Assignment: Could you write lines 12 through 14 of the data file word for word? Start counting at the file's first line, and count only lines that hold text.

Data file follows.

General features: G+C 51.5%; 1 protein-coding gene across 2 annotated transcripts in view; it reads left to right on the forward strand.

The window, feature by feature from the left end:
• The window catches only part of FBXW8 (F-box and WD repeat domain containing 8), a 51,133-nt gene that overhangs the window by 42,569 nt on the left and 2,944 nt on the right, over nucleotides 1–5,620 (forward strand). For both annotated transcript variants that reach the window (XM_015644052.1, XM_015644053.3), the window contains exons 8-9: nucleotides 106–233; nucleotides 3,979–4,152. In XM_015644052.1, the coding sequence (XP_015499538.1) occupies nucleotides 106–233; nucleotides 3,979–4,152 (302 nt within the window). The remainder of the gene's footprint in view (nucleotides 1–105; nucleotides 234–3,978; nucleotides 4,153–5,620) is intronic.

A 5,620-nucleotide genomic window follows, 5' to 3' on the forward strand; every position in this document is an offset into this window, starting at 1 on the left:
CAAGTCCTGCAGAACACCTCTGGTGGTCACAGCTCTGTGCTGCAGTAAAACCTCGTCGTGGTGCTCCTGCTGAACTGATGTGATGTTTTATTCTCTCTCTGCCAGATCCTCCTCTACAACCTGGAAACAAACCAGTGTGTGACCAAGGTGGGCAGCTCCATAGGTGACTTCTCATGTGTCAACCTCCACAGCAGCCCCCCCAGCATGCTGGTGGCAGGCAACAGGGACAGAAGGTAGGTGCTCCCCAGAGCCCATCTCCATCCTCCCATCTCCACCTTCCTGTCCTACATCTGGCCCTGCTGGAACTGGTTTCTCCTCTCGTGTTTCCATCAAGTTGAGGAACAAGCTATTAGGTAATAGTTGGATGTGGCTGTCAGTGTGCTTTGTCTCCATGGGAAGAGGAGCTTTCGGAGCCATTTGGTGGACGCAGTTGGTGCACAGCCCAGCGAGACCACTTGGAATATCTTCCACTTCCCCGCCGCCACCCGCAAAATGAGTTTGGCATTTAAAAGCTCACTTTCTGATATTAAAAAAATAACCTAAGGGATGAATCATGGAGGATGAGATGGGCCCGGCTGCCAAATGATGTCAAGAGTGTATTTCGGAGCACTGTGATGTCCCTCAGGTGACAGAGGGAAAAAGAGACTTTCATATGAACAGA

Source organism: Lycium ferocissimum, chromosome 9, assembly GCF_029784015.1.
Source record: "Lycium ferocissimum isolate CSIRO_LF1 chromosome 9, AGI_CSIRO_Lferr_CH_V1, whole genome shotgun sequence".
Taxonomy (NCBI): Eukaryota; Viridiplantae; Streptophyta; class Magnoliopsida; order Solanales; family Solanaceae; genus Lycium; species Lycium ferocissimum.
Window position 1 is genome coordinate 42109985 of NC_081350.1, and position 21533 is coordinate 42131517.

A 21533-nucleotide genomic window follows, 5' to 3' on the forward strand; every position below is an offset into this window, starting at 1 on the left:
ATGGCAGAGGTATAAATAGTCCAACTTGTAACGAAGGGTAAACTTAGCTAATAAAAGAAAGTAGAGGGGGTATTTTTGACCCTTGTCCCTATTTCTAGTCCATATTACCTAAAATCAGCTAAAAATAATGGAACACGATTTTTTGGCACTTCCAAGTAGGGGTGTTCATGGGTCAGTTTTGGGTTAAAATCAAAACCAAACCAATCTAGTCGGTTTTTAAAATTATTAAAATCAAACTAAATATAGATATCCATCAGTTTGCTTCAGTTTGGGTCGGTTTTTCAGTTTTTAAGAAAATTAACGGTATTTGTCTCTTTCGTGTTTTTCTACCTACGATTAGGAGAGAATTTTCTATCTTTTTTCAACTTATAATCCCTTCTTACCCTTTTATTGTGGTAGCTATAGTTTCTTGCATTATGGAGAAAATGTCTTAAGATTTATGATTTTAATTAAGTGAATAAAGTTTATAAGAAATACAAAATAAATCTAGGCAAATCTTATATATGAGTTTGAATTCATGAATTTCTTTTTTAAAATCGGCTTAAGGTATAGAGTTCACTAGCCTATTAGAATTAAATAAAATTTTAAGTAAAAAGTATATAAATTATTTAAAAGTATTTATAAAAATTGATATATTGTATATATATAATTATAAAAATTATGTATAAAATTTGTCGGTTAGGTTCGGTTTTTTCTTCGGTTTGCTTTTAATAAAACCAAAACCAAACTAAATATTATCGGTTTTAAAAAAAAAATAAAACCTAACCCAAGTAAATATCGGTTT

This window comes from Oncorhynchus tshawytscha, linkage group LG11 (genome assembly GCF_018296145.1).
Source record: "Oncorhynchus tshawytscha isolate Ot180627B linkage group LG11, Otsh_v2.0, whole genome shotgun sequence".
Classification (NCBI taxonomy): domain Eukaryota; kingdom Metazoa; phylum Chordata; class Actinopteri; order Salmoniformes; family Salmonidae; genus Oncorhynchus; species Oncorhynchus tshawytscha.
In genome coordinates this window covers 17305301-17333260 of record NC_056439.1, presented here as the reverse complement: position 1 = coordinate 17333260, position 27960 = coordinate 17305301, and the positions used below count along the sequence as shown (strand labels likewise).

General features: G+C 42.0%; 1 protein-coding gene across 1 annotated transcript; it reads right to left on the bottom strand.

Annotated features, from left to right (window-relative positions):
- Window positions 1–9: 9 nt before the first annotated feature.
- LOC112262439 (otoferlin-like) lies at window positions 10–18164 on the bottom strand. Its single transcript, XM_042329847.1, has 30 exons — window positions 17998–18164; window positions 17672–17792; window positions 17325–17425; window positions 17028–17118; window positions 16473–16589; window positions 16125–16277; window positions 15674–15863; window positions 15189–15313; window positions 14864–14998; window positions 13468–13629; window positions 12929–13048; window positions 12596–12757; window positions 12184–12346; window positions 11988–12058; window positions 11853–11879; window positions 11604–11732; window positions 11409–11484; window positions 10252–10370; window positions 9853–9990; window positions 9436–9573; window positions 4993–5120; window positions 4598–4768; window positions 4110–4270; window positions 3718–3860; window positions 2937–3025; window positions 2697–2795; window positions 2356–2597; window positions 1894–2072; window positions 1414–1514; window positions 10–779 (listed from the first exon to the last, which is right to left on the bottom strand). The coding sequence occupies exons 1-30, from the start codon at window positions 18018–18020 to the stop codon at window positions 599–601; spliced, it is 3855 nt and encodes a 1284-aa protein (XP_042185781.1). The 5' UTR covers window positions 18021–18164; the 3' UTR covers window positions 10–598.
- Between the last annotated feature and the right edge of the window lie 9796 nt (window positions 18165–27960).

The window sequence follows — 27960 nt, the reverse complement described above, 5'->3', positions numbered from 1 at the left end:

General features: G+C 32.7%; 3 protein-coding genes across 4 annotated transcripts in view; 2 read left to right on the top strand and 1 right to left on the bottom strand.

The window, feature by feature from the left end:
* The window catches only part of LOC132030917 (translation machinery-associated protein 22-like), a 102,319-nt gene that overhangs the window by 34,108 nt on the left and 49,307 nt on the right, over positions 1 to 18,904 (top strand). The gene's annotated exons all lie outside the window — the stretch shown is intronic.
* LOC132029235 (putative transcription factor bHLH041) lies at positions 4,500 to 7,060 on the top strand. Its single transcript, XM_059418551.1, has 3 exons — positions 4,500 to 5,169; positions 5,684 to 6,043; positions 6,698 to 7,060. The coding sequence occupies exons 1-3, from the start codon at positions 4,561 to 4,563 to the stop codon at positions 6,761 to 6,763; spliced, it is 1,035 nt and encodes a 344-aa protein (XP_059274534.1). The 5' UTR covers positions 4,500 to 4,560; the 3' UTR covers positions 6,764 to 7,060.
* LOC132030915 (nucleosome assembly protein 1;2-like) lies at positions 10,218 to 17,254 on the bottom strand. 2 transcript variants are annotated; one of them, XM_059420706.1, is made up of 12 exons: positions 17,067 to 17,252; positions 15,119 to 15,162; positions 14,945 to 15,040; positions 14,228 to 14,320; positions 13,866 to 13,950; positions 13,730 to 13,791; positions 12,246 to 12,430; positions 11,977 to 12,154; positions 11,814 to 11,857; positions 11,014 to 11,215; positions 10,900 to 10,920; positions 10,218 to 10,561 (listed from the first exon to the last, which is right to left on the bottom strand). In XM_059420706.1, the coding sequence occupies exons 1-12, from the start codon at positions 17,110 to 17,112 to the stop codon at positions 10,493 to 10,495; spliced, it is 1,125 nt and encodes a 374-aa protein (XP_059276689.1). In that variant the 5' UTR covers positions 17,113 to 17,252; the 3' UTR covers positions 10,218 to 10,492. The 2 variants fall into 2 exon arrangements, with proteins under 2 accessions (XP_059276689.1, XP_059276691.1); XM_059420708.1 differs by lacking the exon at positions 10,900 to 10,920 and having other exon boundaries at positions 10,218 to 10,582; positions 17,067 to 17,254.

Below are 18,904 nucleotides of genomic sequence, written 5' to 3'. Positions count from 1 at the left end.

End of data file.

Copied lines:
This window comes from Oncorhynchus tshawytscha, linkage group LG11 (genome assembly GCF_018296145.1).
Source record: "Oncorhynchus tshawytscha isolate Ot180627B linkage group LG11, Otsh_v2.0, whole genome shotgun sequence".
Classification (NCBI taxonomy): domain Eukaryota; kingdom Metazoa; phylum Chordata; class Actinopteri; order Salmoniformes; family Salmonidae; genus Oncorhynchus; species Oncorhynchus tshawytscha.